[Bioperl-l] concatenate two embl sequence files

Heikki Lehvaslaiho heikki at sanbi.ac.za
Fri Jan 27 05:06:52 EST 2006

On Thursday 26 January 2006 15:18, Roy Chaudhuri wrote:
> Heikki Lehvaslaiho wrote:
> > Thanks Roy!
> >
> > I'll check to code in tomorrow when I am less sleepy and can go through
> > the code in detail. In principle the code looks good. It definitely needs
> > tests. If you have written any please do post them.
> Not too sure about how to go about writing tests, any suggestions?

I've committed the code and tests. See t/SeqUtils.t. The idea is to test all 
methods and a reasonable portion of all edge values to be sure that the 
method works as it should.

Note that the code does not create a new sequence object. It modifies the 
existing one. Therefore it is best not to return that object. The users would 
assign that to a variable that points to the same structure and get confused. 
The method now returns true upon completeion.

Creating a new sequence object is problematic because one needs to add one 
more dependency (e.g. Clone) and will not work anyway if the sequence 
implementation is using a database back end. It is better the way you have 
written it.

I added code to move over the annotations from secondary sequences, but did 
not do anything remove duplicates if the same sequence gets added twice. I 
wrote a note about this so that users know to be prepared if that affects 

> It did occur to me that my _coordAdjust method could be adapted to allow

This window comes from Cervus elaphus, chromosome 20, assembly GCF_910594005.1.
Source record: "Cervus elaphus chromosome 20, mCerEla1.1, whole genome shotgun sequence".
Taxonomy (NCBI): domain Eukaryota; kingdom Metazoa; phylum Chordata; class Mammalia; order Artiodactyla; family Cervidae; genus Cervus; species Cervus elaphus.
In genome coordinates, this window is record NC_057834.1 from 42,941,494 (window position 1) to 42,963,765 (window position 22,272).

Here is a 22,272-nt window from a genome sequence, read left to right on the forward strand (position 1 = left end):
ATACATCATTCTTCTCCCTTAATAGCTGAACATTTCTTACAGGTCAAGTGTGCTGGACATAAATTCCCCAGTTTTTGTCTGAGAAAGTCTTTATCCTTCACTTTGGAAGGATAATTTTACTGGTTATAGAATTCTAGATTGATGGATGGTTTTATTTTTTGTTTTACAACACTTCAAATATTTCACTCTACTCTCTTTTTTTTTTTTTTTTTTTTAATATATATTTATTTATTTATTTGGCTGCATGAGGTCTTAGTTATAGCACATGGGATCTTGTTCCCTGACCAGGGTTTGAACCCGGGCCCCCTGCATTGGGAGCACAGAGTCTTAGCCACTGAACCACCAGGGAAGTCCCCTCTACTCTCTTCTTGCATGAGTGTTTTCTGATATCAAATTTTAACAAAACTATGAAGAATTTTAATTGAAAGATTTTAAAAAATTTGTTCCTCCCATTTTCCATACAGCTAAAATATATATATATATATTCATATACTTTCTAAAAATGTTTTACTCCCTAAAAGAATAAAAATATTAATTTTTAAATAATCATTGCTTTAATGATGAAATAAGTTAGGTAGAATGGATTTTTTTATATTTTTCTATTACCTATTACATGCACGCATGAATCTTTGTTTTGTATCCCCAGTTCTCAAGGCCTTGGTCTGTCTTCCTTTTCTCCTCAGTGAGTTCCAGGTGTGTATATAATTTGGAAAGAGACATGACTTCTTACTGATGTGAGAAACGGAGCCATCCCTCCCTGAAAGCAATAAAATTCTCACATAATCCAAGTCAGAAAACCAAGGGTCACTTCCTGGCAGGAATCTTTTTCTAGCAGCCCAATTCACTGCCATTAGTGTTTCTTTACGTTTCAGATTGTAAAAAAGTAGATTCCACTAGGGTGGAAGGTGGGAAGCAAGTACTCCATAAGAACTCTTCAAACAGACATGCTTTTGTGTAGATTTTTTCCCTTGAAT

> the Bio::Seq trunc method to retain sequence features (since there's no
> reason why the $add argument can't be negative). This would probably
> need a bit more work to cope with the situation where a feature overlaps
> the trunc coordinates, for example if we truncate to coordinates 1..400,
> but there's a feature 300..500. I guess the 'correct' behaviour might be
> to convert that feature to a fuzzy location of 300..>400? Or is it
> acceptable to have features with coordinates outside of a sequence?

No feature coordinates should always be within the sequence. Fuzzy is the 
correct solution to this.

> If we did that then an obvious test would be to cat a sequence to
> itself, then trunc to retain just the second half of the new sequence
> and see if you got back what you started with.

Go ahead an try it!

> > A few more checks to make sure seq_>alphabet is the same in all sequences
> > might be a good idea.
> That's easy to implement. Just put the line:
> 	$self->throw('Trying to concatenate sequences with different alphabets:
> '.$seq->display_id.' ('.$seq->alphabet.') and ' .$_->display_id.'
> ('.$_->alphabet.')') unless $_->alphabet eq $seq->alphabet;
> at the start of the for(@seqs) loop of the cat subroutine.



> Roy.
> --
> Dr. Roy Chaudhuri
> Bioinformatics Research Fellow
> Division of Immunity and Infection
> University of Birmingham, U.K.
> http://xbase.bham.ac.uk
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______ _/      _/_____________________________________________________
      _/      _/
     _/  _/  _/  Heikki Lehvaslaiho    heikki at_sanbi _ac _za
    _/_/_/_/_/  Associate Professor    skype: heikki_lehvaslaiho
   _/  _/  _/  SANBI, South African National Bioinformatics Institute
  _/  _/  _/  University of Western Cape, South Africa
     _/      Phone: +27 21 959 2096   FAX: +27 21 959 2512
___ _/_/_/_/_/________________________________________________________

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